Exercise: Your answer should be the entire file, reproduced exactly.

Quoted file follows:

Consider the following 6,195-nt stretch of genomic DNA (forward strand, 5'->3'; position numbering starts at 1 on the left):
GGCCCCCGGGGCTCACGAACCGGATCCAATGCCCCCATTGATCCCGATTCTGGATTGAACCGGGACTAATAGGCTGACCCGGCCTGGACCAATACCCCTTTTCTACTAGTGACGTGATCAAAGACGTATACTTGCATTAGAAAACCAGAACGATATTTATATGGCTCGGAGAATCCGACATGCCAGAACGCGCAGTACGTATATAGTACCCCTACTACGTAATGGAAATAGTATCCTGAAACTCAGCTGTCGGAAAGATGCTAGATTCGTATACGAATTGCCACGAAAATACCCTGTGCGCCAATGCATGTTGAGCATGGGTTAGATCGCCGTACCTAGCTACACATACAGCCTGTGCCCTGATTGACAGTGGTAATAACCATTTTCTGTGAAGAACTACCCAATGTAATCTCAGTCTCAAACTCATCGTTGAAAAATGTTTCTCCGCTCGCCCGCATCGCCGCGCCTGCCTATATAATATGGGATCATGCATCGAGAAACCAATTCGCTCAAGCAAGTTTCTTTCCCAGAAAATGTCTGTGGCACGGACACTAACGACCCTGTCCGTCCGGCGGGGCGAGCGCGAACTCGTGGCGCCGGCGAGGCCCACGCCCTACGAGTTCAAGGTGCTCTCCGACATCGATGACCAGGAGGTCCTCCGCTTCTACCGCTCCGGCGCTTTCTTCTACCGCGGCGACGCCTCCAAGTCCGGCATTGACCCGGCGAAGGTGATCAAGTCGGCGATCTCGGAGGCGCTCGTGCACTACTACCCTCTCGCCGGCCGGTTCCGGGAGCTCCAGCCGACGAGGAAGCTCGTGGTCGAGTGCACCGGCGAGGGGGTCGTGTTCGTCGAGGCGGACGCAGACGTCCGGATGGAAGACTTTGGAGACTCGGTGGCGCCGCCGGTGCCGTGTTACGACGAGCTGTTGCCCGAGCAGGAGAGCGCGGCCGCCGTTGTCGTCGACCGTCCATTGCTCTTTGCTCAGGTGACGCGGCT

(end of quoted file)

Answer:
Consider the following 6,195-nt stretch of genomic DNA (forward strand, 5'->3'; position numbering starts at 1 on the left):
GGCCCCCGGGGCTCACGAACCGGATCCAATGCCCCCATTGATCCCGATTCTGGATTGAACCGGGACTAATAGGCTGACCCGGCCTGGACCAATACCCCTTTTCTACTAGTGACGTGATCAAAGACGTATACTTGCATTAGAAAACCAGAACGATATTTATATGGCTCGGAGAATCCGACATGCCAGAACGCGCAGTACGTATATAGTACCCCTACTACGTAATGGAAATAGTATCCTGAAACTCAGCTGTCGGAAAGATGCTAGATTCGTATACGAATTGCCACGAAAATACCCTGTGCGCCAATGCATGTTGAGCATGGGTTAGATCGCCGTACCTAGCTACACATACAGCCTGTGCCCTGATTGACAGTGGTAATAACCATTTTCTGTGAAGAACTACCCAATGTAATCTCAGTCTCAAACTCATCGTTGAAAAATGTTTCTCCGCTCGCCCGCATCGCCGCGCCTGCCTATATAATATGGGATCATGCATCGAGAAACCAATTCGCTCAAGCAAGTTTCTTTCCCAGAAAATGTCTGTGGCACGGACACTAACGACCCTGTCCGTCCGGCGGGGCGAGCGCGAACTCGTGGCGCCGGCGAGGCCCACGCCCTACGAGTTCAAGGTGCTCTCCGACATCGATGACCAGGAGGTCCTCCGCTTCTACCGCTCCGGCGCTTTCTTCTACCGCGGCGACGCCTCCAAGTCCGGCATTGACCCGGCGAAGGTGATCAAGTCGGCGATCTCGGAGGCGCTCGTGCACTACTACCCTCTCGCCGGCCGGTTCCGGGAGCTCCAGCCGACGAGGAAGCTCGTGGTCGAGTGCACCGGCGAGGGGGTCGTGTTCGTCGAGGCGGACGCAGACGTCCGGATGGAAGACTTTGGAGACTCGGTGGCGCCGCCGGTGCCGTGTTACGACGAGCTGTTGCCCGAGCAGGAGAGCGCGGCCGCCGTTGTCGTCGACCGTCCATTGCTCTTTGCTCAGGTGACGCGGCT